After a private investigator tapped Carol and Therese’s room, Carol, Harge, and their lawyers gathered in one place for a legal battle. During this fierce battle, Carol suddenly stopped everyone from talking by saying, “Now what happened with Therese, I wanted. And I will not deny it.” She also stands up with anger and says, “What use am I to her, to us, if I am living against my own grain?” Then she gives up custody of her daughter. However, in the novel, she only quietly talks to Harge that she cannot go on with her life giving up herself, and there is no drama about Carol giving up her own custody.


Top 3. Implications for conversion therapy
Unlike [The Price of Salt] there are hints about conversion therapy in the movie. Conversion therapy is the pseudoscientific practice of trying to change an individual’s sexual orientation from homosexual or bisexual to heterosexual using psychological or spiritual interventions.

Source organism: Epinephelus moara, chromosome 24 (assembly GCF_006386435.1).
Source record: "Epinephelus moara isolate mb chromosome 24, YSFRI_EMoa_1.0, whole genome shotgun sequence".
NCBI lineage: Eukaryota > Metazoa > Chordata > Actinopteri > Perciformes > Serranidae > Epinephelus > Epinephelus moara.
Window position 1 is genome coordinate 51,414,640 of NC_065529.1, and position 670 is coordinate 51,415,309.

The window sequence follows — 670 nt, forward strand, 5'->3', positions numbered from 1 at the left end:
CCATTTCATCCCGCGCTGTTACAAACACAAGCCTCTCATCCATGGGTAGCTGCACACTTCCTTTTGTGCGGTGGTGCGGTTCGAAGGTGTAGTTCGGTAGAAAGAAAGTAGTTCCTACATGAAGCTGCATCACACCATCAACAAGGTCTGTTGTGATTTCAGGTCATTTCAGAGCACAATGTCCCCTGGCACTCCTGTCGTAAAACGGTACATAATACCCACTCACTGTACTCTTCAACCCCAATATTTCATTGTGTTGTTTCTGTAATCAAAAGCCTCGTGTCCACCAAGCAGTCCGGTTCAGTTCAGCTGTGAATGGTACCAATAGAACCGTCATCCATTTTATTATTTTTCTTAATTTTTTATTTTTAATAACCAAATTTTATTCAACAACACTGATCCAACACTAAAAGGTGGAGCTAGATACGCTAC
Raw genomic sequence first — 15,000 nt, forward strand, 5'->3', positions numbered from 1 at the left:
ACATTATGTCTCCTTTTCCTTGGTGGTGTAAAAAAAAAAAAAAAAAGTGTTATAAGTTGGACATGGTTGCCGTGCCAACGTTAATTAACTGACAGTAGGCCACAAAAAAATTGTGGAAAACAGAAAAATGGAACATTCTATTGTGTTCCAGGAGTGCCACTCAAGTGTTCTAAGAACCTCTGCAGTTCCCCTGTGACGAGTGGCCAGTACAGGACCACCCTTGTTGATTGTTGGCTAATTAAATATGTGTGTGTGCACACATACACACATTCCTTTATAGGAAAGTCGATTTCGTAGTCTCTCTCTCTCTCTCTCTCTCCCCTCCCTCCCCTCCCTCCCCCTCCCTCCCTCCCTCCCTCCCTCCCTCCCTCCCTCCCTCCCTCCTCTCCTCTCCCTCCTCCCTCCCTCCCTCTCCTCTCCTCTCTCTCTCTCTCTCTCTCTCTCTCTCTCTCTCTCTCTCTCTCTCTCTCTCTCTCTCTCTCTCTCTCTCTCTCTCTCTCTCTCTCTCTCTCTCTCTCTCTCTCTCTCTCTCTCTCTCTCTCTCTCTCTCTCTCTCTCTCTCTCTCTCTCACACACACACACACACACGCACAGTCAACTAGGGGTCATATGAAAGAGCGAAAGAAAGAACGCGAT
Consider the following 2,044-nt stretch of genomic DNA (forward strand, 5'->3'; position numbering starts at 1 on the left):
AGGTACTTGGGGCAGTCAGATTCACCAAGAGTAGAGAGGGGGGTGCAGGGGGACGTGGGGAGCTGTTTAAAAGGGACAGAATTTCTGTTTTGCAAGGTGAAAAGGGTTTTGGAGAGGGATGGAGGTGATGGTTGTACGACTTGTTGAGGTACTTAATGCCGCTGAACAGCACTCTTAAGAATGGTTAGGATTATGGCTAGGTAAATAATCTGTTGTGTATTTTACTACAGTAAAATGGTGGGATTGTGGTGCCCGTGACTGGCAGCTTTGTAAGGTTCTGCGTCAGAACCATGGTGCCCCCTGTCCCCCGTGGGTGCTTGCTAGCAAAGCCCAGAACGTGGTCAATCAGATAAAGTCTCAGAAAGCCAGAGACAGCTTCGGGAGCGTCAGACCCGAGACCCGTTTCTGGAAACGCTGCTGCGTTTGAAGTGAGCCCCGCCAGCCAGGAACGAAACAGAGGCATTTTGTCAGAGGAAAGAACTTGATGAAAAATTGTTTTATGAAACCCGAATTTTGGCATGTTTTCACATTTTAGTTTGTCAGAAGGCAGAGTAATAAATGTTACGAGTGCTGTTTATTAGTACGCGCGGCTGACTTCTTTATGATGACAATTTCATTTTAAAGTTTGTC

After the middle part of the movie, Carol’s conversations with her lawyer indicate that she was forced to take psychiatric treatment to gain legal custody because she was suspected of being a homosexual. Also, she tells Abby, “How many more tomatoes?”, a connotation related to the practice of conversion therapy. There are scenes that reveal the social atmosphere of homosexuality of the 1950s, United States. According to psychologist D.C. Haldeman’s 1991 book, [Sexual Orientation Conversion Therapy for Gay Men and Lesbians], in the past, a drug that causes vomiting was used as one of the ways to cure homosexuality. Patients who did not eat properly for several hours after that treatment were said to have consumed ground food such as pastes or food in a jelly form. This is a background of the tomato jellies that Carol prescribed. Lee Young-soo, a movie critic said, “The movie reveals a social atmosphere about homosexuality rather than the original one. Unlike the original, the movie represents Carol’s conversion therapy as a fairly long process, with references to psychotherapists and distaste for tomato jellies.”